Liquid Mixing and Agitation Equipment

Shaken or Stirred

What is Liquid Mixing and Agitation?

The terms “mixing” and “agitation” are sometimes interchangeable. Mixing refers to the ability to combine the components on a microscopic level, often called micro mixing. Agitation describes fluid that is in motion, but not necessarily mixing (macro mixing). For successful mixing, we need both – micro mixing (shaken) and macro mixing (stirred) to achieve the mixing action throughout the tank!

Where in the mixing process would you find Sterimixers and Sterivalves?

Numerous Sterimixer designs can be found in upstream, downstream and fill & finish applications including:
  • Storage: the liquid is kept in constant movement in order to keep two or more different liquids mixed in a constant concentration and temperature throughout the vessel. For example, a typical low-shear biopharmaceutical application in storage tanks, buffer and media hold.
  • Heat transfer: the liquid needs to be constantly moving in order to achieve a constant temperature in heated (jacketed) vessels.
  • Mixing miscible liquids: the pumping action of the mixer combines the liquids with the objective being the creation of a homogeneous composition in the tank. Higher pumping rates will speed up mixing but might produce more shear and the formation of an undesirable vortex. A balance between mixing time and acceptable shear/vortex is required.
  • Dissolving solids in liquid: similar to mixing miscible liquids, the pumping action helps to dissolve and keep the ingredients in a liquid state. Solids that are hard to incorporate often require a higher degree of shear and the ability to form a vortex.
  • Suspensions: solids are kept in suspension in a liquid phase. Low shear mixers are typically used. The amount of transferred power required depends on the particle settling speed and the degree of suspension that is desired (e.g. off-the-bottom or uniform suspension).
  • Dissolving gas in liquid: this is common in bioreactors where air is introduced and the mixer helps disperse the bubbles in order to increase oxygen transfer. The degree of shear is related to the oxygen transfer rates required by the application.
 

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Solids Suspension

Solids are kept in suspension in a liquid phase. Low shear mixers are typically used. The amount of transferred power required depends on the particle settling velocity, the viscosity of the liquid, the percent solids and the degree of suspension that is desired (e.g. off-the-bottom or uniform).

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Liquid/Liquid Blending

Low shear mixers are used when the liquids are miscible. The pumping action of the mixer combines 2 or more liquids to create a homogeneous mixture in the tank. If the liquids are immiscible then, some degree of shear is required.  Quite often, a balance between flow and shear is used.

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Heat Transfer

The liquid needs to be constantly moving in order to achieve a constant temperature in vessels with heating or cooling capabilities.  A low shear mixer is used to circulate the liquid across the heat transfer surface.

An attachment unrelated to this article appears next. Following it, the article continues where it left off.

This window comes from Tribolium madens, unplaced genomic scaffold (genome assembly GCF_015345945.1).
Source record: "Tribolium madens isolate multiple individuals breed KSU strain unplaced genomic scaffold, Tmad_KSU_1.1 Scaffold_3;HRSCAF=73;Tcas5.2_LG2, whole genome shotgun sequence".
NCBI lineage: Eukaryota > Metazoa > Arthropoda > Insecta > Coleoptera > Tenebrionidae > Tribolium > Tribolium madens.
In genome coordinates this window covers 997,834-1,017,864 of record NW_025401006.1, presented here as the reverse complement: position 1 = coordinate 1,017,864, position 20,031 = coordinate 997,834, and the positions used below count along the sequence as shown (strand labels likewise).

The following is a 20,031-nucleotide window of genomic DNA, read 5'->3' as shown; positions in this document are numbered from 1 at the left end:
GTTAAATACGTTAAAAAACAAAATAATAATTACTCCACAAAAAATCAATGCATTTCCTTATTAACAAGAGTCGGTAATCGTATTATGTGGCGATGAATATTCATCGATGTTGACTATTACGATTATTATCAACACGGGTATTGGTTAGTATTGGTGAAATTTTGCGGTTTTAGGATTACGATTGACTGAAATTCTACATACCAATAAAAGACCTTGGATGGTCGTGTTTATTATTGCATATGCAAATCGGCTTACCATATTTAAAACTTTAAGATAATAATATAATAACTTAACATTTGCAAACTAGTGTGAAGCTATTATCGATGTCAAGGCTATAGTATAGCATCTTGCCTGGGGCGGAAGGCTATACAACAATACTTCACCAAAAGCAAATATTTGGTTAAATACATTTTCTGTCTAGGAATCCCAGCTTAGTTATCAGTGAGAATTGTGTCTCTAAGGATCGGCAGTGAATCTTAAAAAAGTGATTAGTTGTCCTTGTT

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Dissolving Solids in Liquid

Similar to mixing miscible liquids, the mixer pumping action helps to dissolve the solids. Floating solids often require the formation of a vortex plus some shear to be fully incorporated.  Sinking solids must be suspended to be fully incorporated and some solids require shear to be incorporated. All solids will reach a saturation point, where no additional solids can be incorporated.

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Dissolving Gas in Liquid

This is a common application in bioreactors, where a gas is introduced and the mixer disperses the bubbles to increase the oxygen transfer. The required degree of shear is related to the oxygen transfer rate required by the application.

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Storage

The liquid is kept in constant movement using a low shear mixer in order to maintain homogeneity of the concentration and temperature of the liquid throughout the vessel. Typical storage applications in the biopharmaceutical industry are buffer and media hold.

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Flow vs. Shear

High pumping, low shear impellers are used in general blending applications and where the product can easily be damaged, such as cell culture. Low pumping, high shear impellers are used to create emulsions and incorporate powders that tend to float or agglomerate.

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Viscosity

Viscosity is a property of fluids that characterizes their resistance to flow. A higher viscosity fluid is more difficult to pump than a lower viscosity fluid, leading to longer blend times. Some fluids “act” less viscous when shear is applied to them, often referred to as the apparent viscosity of a fluid. Viscosity is a very important factor to consider when sizing a mixer.

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Vortex or not?

A vortex is a flow pattern formed by the mixer for the purpose of drawing down solids that would otherwise float. In a great number of cases, a vortex is not desirable because it can result in air entrainment and incomplete mixing.

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